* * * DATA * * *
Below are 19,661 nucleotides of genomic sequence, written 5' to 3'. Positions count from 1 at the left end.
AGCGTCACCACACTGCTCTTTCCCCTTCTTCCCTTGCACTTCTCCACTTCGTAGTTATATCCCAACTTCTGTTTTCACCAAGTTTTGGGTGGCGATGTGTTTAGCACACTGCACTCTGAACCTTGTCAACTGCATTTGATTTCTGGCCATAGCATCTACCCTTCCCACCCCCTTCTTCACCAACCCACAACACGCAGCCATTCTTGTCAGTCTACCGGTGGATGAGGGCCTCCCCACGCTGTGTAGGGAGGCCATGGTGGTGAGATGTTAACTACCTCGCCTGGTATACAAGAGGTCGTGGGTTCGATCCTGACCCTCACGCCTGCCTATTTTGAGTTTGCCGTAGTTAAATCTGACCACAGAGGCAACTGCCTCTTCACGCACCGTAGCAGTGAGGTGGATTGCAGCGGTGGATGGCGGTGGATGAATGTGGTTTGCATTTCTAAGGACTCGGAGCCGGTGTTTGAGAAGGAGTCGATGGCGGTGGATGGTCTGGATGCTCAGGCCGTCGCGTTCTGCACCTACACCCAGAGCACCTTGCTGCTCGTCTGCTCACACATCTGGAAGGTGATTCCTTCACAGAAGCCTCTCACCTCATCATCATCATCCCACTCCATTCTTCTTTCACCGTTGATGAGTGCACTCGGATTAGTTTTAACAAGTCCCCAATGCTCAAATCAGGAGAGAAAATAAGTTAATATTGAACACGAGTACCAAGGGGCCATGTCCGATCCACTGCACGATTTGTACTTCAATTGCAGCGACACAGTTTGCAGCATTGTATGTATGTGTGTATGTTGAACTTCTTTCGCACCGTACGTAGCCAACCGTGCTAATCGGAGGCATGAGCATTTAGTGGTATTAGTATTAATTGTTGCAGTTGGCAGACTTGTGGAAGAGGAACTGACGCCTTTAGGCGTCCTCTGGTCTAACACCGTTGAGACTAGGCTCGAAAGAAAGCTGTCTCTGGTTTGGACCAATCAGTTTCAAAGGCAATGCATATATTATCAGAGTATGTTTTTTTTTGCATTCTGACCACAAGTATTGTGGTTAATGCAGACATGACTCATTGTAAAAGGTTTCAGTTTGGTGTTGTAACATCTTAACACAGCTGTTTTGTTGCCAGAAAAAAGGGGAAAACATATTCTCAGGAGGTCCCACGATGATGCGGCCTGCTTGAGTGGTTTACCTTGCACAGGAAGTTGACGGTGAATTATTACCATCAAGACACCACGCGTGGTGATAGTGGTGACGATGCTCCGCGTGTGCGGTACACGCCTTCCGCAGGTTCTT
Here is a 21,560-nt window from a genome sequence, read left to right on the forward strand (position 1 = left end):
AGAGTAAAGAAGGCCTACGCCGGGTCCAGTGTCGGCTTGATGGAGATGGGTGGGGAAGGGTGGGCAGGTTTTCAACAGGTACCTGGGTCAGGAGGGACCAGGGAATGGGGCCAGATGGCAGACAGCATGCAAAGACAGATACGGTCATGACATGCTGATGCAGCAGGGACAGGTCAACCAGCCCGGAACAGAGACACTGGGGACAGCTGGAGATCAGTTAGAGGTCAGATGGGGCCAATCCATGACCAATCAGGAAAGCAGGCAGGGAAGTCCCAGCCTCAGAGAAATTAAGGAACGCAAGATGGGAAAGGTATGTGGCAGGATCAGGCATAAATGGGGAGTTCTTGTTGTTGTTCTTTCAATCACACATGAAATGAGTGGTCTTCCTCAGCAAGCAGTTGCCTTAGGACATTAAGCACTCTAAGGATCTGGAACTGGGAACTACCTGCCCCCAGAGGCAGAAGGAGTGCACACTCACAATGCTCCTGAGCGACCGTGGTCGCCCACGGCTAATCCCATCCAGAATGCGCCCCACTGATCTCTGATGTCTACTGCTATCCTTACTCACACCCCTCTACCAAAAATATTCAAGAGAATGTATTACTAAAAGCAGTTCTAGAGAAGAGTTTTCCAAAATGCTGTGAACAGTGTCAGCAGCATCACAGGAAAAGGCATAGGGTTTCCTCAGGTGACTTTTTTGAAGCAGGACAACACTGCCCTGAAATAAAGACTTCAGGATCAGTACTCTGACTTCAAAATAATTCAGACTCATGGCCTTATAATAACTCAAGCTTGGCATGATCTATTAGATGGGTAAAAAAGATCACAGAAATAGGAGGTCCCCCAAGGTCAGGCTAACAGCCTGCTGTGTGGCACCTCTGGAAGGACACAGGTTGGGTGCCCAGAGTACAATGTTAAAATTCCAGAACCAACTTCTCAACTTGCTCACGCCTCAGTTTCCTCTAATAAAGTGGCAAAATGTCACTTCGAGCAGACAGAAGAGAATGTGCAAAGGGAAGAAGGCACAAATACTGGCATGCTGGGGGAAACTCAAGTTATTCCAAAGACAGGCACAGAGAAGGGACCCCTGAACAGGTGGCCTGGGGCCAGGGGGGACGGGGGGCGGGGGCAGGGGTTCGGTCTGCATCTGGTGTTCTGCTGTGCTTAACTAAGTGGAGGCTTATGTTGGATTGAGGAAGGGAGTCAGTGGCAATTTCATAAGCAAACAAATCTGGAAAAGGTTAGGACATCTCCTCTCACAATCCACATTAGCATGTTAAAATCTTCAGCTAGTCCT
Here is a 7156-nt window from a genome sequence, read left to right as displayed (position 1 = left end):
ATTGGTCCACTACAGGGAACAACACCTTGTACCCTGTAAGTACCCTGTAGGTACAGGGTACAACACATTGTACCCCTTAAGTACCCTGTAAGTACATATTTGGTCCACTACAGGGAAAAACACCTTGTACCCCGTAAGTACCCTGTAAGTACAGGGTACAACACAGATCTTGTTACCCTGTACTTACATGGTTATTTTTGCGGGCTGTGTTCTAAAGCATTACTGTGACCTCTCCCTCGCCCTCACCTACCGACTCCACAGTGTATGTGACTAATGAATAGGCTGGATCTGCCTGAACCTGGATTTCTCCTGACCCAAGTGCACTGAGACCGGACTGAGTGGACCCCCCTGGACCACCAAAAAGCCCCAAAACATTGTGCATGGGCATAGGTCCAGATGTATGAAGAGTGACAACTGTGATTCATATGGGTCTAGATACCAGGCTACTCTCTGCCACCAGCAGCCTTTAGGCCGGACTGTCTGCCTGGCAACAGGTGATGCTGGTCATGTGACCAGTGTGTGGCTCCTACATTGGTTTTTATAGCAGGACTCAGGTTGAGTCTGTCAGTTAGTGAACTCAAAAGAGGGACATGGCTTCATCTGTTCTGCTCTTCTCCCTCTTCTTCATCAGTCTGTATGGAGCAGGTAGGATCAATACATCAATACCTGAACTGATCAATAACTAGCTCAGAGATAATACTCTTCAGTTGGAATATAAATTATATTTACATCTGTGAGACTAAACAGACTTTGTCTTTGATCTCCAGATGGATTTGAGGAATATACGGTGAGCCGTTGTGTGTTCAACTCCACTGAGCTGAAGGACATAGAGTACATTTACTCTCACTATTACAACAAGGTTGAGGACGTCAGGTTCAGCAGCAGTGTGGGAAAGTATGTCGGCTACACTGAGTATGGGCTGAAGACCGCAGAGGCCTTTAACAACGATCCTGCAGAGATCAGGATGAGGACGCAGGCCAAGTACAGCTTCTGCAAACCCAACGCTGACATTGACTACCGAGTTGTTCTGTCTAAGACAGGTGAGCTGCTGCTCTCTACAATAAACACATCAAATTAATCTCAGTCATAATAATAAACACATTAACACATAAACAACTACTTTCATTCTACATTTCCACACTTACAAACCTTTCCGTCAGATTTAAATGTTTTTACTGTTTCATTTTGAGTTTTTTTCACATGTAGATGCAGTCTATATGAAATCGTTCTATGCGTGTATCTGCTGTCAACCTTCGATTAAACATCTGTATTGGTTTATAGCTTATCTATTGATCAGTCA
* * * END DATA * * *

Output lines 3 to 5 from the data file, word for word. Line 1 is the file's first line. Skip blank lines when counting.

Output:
Here is a 21,560-nt window from a genome sequence, read left to right on the forward strand (position 1 = left end):
AGAGTAAAGAAGGCCTACGCCGGGTCCAGTGTCGGCTTGATGGAGATGGGTGGGGAAGGGTGGGCAGGTTTTCAACAGGTACCTGGGTCAGGAGGGACCAGGGAATGGGGCCAGATGGCAGACAGCATGCAAAGACAGATACGGTCATGACATGCTGATGCAGCAGGGACAGGTCAACCAGCCCGGAACAGAGACACTGGGGACAGCTGGAGATCAGTTAGAGGTCAGATGGGGCCAATCCATGACCAATCAGGAAAGCAGGCAGGGAAGTCCCAGCCTCAGAGAAATTAAGGAACGCAAGATGGGAAAGGTATGTGGCAGGATCAGGCATAAATGGGGAGTTCTTGTTGTTGTTCTTTCAATCACACATGAAATGAGTGGTCTTCCTCAGCAAGCAGTTGCCTTAGGACATTAAGCACTCTAAGGATCTGGAACTGGGAACTACCTGCCCCCAGAGGCAGAAGGAGTGCACACTCACAATGCTCCTGAGCGACCGTGGTCGCCCACGGCTAATCCCATCCAGAATGCGCCCCACTGATCTCTGATGTCTACTGCTATCCTTACTCACACCCCTCTACCAAAAATATTCAAGAGAATGTATTACTAAAAGCAGTTCTAGAGAAGAGTTTTCCAAAATGCTGTGAACAGTGTCAGCAGCATCACAGGAAAAGGCATAGGGTTTCCTCAGGTGACTTTTTTGAAGCAGGACAACACTGCCCTGAAATAAAGACTTCAGGATCAGTACTCTGACTTCAAAATAATTCAGACTCATGGCCTTATAATAACTCAAGCTTGGCATGATCTATTAGATGGGTAAAAAAGATCACAGAAATAGGAGGTCCCCCAAGGTCAGGCTAACAGCCTGCTGTGTGGCACCTCTGGAAGGACACAGGTTGGGTGCCCAGAGTACAATGTTAAAATTCCAGAACCAACTTCTCAACTTGCTCACGCCTCAGTTTCCTCTAATAAAGTGGCAAAATGTCACTTCGAGCAGACAGAAGAGAATGTGCAAAGGGAAGAAGGCACAAATACTGGCATGCTGGGGGAAACTCAAGTTATTCCAAAGACAGGCACAGAGAAGGGACCCCTGAACAGGTGGCCTGGGGCCAGGGGGGACGGGGGGCGGGGGCAGGGGTTCGGTCTGCATCTGGTGTTCTGCTGTGCTTAACTAAGTGGAGGCTTATGTTGGATTGAGGAAGGGAGTCAGTGGCAATTTCATAAGCAAACAAATCTGGAAAAGGTTAGGACATCTCCTCTCACAATCCACATTAGCATGTTAAAATCTTCAGCTAGTCCT
Here is a 7156-nt window from a genome sequence, read left to right as displayed (position 1 = left end):